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Sub-surface drip fertigation with conservation agriculture in a rice-wheat system: A breakthrough for addressing water and nitrogen use efficiency

Published on May 1, 2019in Agricultural Water Management3.542
· DOI :10.1016/j.agwat.2019.02.019
H.S. Sidhu6
Estimated H-index: 6
(CIMMYT: International Maize and Wheat Improvement Center),
Mangi L. Jat26
Estimated H-index: 26
(CIMMYT: International Maize and Wheat Improvement Center)
+ 6 AuthorsBruno Gérard23
Estimated H-index: 23
(CIMMYT: International Maize and Wheat Improvement Center)
Sources
Abstract
Abstract The future of the South Asia’s rice-wheat (RW) production system is at stake due to continuously depleting aquifers and increasing pressure on underground water under projected climate change scenario. Conventional management factors such as flood irrigation, intensive tillage and residue burning are threatening sustainability of RW system. With increasing adoption of conservation agriculture (CA), sub-surface drip fertigation (SSDF) provides an exceptional opportunity for complementing irrigation water saving benefits. Presently, there is no research evidence on optimum spacing and depth for drip laterals in a CA (direct drilling and residue mulch) based RW system around the globe. This study was therefore, planned to evaluate effects of residue mulch, different spacing and depths of laterals for SSDF on crop yield, irrigation water productivity (WPi), nitrogen use efficiency (NUE) and net returns for CA based RW system in a silt loam soil in northwestern India. Drip laterals were spaced either at 33.75 cm or 67.5 cm, and installation depths were 0, 15 or 20 cm beneath the soil surface and compared with conventional and zero tillage based flood-irrigated RW systems. Grain yield and irrigation water input in rice and wheat were generally similar under different SSDF treatments. Irrigation water savings were 48–53% in rice and 42–53% in wheat under combination of SSDF and CA compared to flood irrigation system. A similar trend in WPi was recorded in both the crops. Residue mulch contributed to higher irrigation water savings, wheat yield and WPi compared to no mulch. Both rice and wheat needed 20% less N fertilizer under SSDF system to obtain grain yields similar to that under flood irrigated crops. Net returns from SSDF system with 67.5 cm lateral spacing were significantly higher compared to flood irrigation system. In conclusion, SSDF system having laterals spaced at 67.5 cm and installed at 15 cm depth provides tangible benefits for substantial saving in irrigation water and energy and increasing NUE and net income for CA based RW system in South Asia.
  • References (20)
  • Citations (2)
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References20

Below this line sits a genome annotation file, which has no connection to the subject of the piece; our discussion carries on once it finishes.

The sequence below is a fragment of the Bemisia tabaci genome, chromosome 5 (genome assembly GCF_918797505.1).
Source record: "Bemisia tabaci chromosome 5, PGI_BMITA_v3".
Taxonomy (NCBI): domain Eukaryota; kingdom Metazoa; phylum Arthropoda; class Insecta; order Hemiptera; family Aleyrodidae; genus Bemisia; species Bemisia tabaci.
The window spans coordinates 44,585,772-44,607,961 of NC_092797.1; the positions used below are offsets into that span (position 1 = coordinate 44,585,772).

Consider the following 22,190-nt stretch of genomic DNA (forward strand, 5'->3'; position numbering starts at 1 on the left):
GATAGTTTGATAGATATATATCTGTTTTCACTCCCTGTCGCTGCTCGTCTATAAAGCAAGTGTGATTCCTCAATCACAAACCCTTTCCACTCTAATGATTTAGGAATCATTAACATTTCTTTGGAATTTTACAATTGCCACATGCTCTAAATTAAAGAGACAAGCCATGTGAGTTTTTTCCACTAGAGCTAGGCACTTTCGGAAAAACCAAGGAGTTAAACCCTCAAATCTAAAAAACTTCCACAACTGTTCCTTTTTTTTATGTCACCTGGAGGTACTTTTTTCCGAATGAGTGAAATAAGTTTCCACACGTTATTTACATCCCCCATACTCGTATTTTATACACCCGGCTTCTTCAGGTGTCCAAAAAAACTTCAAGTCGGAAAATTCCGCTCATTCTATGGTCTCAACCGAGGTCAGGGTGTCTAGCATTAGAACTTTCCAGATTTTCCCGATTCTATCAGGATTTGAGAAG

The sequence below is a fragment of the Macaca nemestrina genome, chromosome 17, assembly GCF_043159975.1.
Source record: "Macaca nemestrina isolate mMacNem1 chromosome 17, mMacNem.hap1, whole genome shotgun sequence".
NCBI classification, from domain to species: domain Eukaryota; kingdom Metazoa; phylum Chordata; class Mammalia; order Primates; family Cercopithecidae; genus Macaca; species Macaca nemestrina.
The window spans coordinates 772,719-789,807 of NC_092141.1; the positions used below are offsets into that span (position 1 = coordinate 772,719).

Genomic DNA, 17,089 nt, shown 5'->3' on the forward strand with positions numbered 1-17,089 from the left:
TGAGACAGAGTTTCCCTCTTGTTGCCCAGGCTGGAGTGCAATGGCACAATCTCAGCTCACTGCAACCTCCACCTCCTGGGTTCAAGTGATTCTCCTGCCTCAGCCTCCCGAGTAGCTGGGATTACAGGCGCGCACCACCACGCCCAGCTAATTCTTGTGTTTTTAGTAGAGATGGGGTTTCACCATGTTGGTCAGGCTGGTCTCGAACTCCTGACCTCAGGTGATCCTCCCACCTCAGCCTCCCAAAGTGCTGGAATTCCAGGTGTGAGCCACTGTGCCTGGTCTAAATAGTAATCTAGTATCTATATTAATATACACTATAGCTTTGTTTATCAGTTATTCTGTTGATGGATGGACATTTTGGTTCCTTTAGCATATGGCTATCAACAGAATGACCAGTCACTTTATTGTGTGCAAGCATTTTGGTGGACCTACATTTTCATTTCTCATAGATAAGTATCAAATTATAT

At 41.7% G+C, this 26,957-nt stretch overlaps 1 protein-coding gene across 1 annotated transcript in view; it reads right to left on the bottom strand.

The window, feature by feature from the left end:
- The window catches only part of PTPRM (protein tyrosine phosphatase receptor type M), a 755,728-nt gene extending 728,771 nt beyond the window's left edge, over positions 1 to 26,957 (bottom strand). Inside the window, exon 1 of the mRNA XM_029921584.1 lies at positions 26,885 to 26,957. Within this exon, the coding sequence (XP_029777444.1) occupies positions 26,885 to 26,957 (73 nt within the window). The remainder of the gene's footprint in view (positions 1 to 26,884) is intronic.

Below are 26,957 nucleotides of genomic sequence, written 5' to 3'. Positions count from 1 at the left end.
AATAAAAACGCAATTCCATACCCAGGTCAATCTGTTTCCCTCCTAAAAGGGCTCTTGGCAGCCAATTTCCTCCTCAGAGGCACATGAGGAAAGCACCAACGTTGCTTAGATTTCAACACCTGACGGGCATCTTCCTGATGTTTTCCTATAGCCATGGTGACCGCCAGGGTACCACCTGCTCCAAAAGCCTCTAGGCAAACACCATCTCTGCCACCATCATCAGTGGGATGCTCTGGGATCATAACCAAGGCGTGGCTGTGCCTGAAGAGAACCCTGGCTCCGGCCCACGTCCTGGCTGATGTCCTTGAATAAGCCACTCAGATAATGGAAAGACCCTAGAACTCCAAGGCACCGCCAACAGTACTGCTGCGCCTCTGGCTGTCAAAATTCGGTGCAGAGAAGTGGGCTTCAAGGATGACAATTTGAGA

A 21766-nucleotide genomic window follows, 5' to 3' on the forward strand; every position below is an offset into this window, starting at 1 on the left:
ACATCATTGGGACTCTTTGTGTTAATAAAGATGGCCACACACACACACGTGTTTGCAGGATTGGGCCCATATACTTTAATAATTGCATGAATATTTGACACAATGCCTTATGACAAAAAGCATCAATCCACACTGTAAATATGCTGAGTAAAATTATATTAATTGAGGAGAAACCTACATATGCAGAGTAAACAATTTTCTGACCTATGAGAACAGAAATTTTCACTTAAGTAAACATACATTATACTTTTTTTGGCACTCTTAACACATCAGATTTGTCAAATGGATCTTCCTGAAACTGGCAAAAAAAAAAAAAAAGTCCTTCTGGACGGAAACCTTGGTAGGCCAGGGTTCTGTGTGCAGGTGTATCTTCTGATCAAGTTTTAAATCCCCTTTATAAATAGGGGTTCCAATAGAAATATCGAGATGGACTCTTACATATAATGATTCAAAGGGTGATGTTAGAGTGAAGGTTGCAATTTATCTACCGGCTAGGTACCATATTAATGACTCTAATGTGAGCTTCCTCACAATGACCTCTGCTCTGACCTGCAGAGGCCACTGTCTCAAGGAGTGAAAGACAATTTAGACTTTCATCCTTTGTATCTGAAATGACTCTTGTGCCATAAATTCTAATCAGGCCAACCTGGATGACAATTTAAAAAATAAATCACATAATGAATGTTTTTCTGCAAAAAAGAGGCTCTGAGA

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#1Hanuman S. Jat (CIMMYT: International Maize and Wheat Improvement Center)H-Index: 10
#2Ashim Datta (Central Soil Salinity Research Institute)H-Index: 6
Last. Andrew J. McDonald (CIMMYT: International Maize and Wheat Improvement Center)H-Index: 16
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ABSTRACTSoil quality degradation associated with resources scarcity is the major concern for the sustainability of conventional rice-wheat system in South Asia. Replacement of conventional management practices with conservation agriculture (CA) is required to improve soil quality. A field experiment was conducted to assess the effect of CA on soil physical (bulk density, penetration resistance, infiltration) and chemical (N, P, K, S, micronutrients) properties after 4 years in North-West India. ...
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#1Rakesh Sharda (PAU: Punjab Agricultural University)H-Index: 4
#2Gulshan Mahajan (PAU: Punjab Agricultural University)H-Index: 21
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Drip irrigation in dry-seeded rice (DSR) is a new water-saving cultivation technology; however, very little is known of its productivity and water-saving capacities. The study was conducted for 2 years (2013 and 2014) in a split-plot design in three replicates with treatment combinations of four irrigation regimes [drip irrigation at 1.5, 2.25, and 3.0× pan evaporation (Epan) and flood irrigation at 3.0× Epan] and three nitrogen (N) levels (120, 150, and 180 kg ha−1). Drip irrigation in DSR resu...
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Rice-wheat (RW) system of the Indo-Gangetic Plains has played a significant role in the food security of India. However, sustainability of this important cropping system is at risk due to deterioration of soil health, mounting pressure on natural resources and emerging challenges of climate change. Zero tillage and innovations in crop residue management to avoid straw burning should assist in achieving sustainable productivity and allow farmers to reduce nutrient and water inputs, and reduce ris...
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